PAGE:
Hands-on Graphic Novel Creation Workshop, Wednesday August 16, 2:00pm in the Hermann Room.

Have you ever wondered what it takes to create your own graphic novel? Join us for a hands-on workshop with experienced author-illustrator Marika McCoola that will get you brainstorming, storytelling, writing, and drawing – even if you’re a complete novice! If reading Station Eleven by Emily St. John Mandel, the 2023 Falmouth Reads Together title, got you inspired to explore your creativity in this format, join us for the Graphic Novel Workshop on Wednesday August 16 from 2-3:30 in the Hermann Room. This workshop is suitable for teen and adults, and we ask you to register as space is limited.

Marika McCoola is an illustrator, educator, and the New York Times bestselling author of Baba Yaga’s Assistant. She holds a MFA in Illustration from the Maryland Institute College of Art in Baltimore, Maryland and an MFA in Writing for Children from Simmons College.

July Art Exhibit: Cape Cod Beach Scenes

During the month of July, the Falmouth Public Library will feature photographers from the Upper Cape Camera Club in a special juried print exhibition of 32 photographs of scenes from many of Cape Cod’s beaches.

Earlier this year the club had a print competition which focused on photographs of Cape Cod beaches. This show includes photographs from that competition and other beach scenes from around the cape.  Club members whose photographs are included in this summer’s exhibition are Greg Anderson, Phillip Beach, William Brydon, George Dalin, Frank Fernino, Barbara Hecker, Molly Johnston, Jen Kano, Michael Klehm, Carol Knox, Jeannine Lavoie, Kevin Ledwell, Charles Mazzone, Peter Partridge, Jay Phyfer, Laura Puopolo, Claudine Reilly, Phil Richardson, and Milt Williamson.

The Juror for this exhibit is Laura M. Reckford.  Laura is the executive director of the Falmouth Art Center. She was a longtime reporter and editor at the Enterprise newspapers, in addition to working as a writer and editor in magazines and radio. Laura says about the show: “These Cape Cod beach images, by Upper Cape Camera Club members, are a reflection of the skill of the members in capturing creative and compelling images. Since they also show our beaches in various seasons and times of day, with crowds of people or just a lone beachgoer, they are a wonderful reminder of how lucky we are to live in such a beautiful place.”

Ms. Reckford selected one Best in Show, awarded to Jen Kano for her photograph “Corridor to the Beach”.  She also selected four honorable mentions which were awarded to Phillip Beach for “Digging the Last Rays of Sunshine at Old Silver”, to Charles Mazzone for “Rock Harbor Breakwater – Cape Cod”, to Claudine Reilly for “Chappy in Black and White” and to Milt Williamson for “Beach Fence”.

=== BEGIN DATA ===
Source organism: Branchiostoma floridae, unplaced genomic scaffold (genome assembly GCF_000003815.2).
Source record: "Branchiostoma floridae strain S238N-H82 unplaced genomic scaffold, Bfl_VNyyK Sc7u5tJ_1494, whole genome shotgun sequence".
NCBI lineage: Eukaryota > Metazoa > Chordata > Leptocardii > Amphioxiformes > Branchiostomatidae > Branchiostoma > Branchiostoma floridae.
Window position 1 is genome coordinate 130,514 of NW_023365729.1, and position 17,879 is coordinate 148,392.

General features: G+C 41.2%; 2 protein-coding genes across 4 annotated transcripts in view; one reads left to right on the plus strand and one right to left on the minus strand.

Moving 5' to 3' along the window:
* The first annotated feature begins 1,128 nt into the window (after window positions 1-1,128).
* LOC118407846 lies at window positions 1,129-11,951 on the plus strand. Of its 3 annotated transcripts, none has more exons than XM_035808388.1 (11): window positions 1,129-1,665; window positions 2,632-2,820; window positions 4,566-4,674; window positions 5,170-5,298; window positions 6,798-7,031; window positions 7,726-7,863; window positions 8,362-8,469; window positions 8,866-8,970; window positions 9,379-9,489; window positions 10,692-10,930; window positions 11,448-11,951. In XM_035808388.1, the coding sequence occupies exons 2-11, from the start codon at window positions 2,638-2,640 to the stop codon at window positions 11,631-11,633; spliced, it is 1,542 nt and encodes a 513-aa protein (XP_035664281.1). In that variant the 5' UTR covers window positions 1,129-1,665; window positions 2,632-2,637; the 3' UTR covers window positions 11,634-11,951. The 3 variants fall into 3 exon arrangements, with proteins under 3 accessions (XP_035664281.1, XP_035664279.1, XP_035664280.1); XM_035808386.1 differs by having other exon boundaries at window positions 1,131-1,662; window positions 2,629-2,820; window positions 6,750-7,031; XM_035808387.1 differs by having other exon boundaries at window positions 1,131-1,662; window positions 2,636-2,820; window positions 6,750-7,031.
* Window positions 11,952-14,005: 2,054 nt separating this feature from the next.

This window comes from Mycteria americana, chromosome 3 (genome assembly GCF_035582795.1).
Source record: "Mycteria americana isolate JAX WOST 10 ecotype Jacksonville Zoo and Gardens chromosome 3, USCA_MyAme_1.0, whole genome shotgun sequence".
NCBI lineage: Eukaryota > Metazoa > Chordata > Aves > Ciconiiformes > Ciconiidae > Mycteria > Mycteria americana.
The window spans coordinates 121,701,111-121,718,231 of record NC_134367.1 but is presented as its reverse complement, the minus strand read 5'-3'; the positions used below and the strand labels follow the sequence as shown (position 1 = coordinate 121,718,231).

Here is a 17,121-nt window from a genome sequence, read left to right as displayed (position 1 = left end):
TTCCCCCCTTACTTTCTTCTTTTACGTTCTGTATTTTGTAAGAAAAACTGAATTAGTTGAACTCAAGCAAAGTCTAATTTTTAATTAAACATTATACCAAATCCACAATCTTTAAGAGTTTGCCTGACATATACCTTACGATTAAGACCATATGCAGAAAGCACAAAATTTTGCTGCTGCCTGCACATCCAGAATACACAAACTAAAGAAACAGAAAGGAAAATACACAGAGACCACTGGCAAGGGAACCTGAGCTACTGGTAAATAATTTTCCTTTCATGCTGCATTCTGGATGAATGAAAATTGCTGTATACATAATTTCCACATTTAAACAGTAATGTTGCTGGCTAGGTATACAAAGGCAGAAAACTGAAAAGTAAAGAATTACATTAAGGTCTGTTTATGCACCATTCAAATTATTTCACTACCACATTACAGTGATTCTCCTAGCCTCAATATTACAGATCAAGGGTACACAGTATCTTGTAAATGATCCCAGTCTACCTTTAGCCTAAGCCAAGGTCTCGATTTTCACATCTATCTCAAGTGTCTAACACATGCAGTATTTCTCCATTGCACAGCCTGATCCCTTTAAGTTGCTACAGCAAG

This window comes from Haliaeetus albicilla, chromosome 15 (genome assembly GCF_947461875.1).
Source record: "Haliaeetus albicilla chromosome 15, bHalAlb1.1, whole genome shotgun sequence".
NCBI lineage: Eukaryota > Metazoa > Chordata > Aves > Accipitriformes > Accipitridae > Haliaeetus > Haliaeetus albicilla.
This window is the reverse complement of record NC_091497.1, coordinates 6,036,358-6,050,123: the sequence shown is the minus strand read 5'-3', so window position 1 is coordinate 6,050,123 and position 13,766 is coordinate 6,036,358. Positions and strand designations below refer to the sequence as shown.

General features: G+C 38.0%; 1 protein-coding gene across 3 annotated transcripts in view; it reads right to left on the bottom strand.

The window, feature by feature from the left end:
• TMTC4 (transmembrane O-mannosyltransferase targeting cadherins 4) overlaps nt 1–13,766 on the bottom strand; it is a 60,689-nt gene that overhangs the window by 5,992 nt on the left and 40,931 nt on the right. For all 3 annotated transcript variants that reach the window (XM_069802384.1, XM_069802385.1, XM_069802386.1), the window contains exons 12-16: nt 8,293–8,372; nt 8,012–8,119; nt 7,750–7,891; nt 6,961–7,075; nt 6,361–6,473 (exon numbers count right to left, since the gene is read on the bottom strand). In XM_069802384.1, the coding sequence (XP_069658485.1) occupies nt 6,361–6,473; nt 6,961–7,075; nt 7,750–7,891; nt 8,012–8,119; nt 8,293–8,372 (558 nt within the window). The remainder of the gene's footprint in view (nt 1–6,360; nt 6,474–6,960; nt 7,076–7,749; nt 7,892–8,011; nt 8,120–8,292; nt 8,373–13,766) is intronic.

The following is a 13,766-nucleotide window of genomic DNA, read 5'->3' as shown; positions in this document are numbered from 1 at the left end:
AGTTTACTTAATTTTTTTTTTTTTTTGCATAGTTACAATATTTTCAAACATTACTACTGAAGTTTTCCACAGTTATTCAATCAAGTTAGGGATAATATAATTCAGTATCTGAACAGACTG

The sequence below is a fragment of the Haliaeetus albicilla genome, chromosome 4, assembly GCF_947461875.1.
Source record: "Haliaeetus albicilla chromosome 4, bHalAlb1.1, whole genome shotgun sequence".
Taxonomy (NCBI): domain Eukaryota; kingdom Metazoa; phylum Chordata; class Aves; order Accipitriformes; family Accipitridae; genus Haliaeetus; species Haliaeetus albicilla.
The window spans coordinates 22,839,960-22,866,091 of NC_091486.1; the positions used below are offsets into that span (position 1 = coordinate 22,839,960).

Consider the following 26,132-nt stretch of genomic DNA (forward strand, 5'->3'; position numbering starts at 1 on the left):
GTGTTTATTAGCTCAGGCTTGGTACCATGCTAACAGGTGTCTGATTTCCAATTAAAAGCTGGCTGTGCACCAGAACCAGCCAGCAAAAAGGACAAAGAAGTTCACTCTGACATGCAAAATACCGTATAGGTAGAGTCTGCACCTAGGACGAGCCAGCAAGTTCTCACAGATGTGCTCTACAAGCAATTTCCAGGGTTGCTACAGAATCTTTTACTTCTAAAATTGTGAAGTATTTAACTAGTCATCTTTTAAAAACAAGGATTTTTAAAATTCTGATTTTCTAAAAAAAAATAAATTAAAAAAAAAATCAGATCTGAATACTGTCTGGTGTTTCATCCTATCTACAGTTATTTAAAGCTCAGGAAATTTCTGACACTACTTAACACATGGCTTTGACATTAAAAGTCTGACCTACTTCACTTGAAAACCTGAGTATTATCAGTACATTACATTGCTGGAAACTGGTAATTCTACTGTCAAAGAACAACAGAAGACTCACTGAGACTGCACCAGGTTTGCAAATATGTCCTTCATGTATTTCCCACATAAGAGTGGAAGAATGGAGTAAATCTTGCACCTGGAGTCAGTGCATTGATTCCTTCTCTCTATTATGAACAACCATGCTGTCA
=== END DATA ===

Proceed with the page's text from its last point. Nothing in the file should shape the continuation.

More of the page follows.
Additionally, as they have done in previous years, the library staff and the library trustees chose their favorite photograph for an award; this year the award went to Frank Fernino for “Chapoquoit Beach – Feb. 2015”. 

The show will be on view during library hours for the month of July in the library’s “Art Walk”, located on the main floor beyond the stacks.

Falmouth Reads Art Project!

All’s Well That Ends Well

In A Pickle

Heart Of Gold

Too Much Of A Good Thing

Break The Ice

Love Is Blind

The World Is My Oyster

There are countless phrases that we use today that originated with William Shakespeare.

With a nod to this year’s book pick “Station Eleven,” which draws some of its inspiration from Shakespeare’s “King Lear,” The Falmouth Reads Together Committee invites artists and dabblers of all ages and abilities to interpret their favorite Shakespeare phrase or idiom into a work of two-dimensional art for an exhibit this summer at the library.

Artworks should be suitable for hanging and will be displayed in the library’s Art Walk for the month of August. 

Submissions should be brought to the library by the end of the day on July 15 and will be available for pick up after August 31.

If you haven’t picked up a copy of Station Eleven, drop by the Main Library or request a copy through the online catalog! Watch this space for announcements or more events and activities about Station Eleven.

March Art: Paths of Discovery

It’s March and the Falmouth Public Library has a new abstract art exhibit!  Stop by the Adult Collection room between Wednesday, March 1st and Friday, March 31st to view Paths of Discovery: A Show of Paintings by Ron Zweig.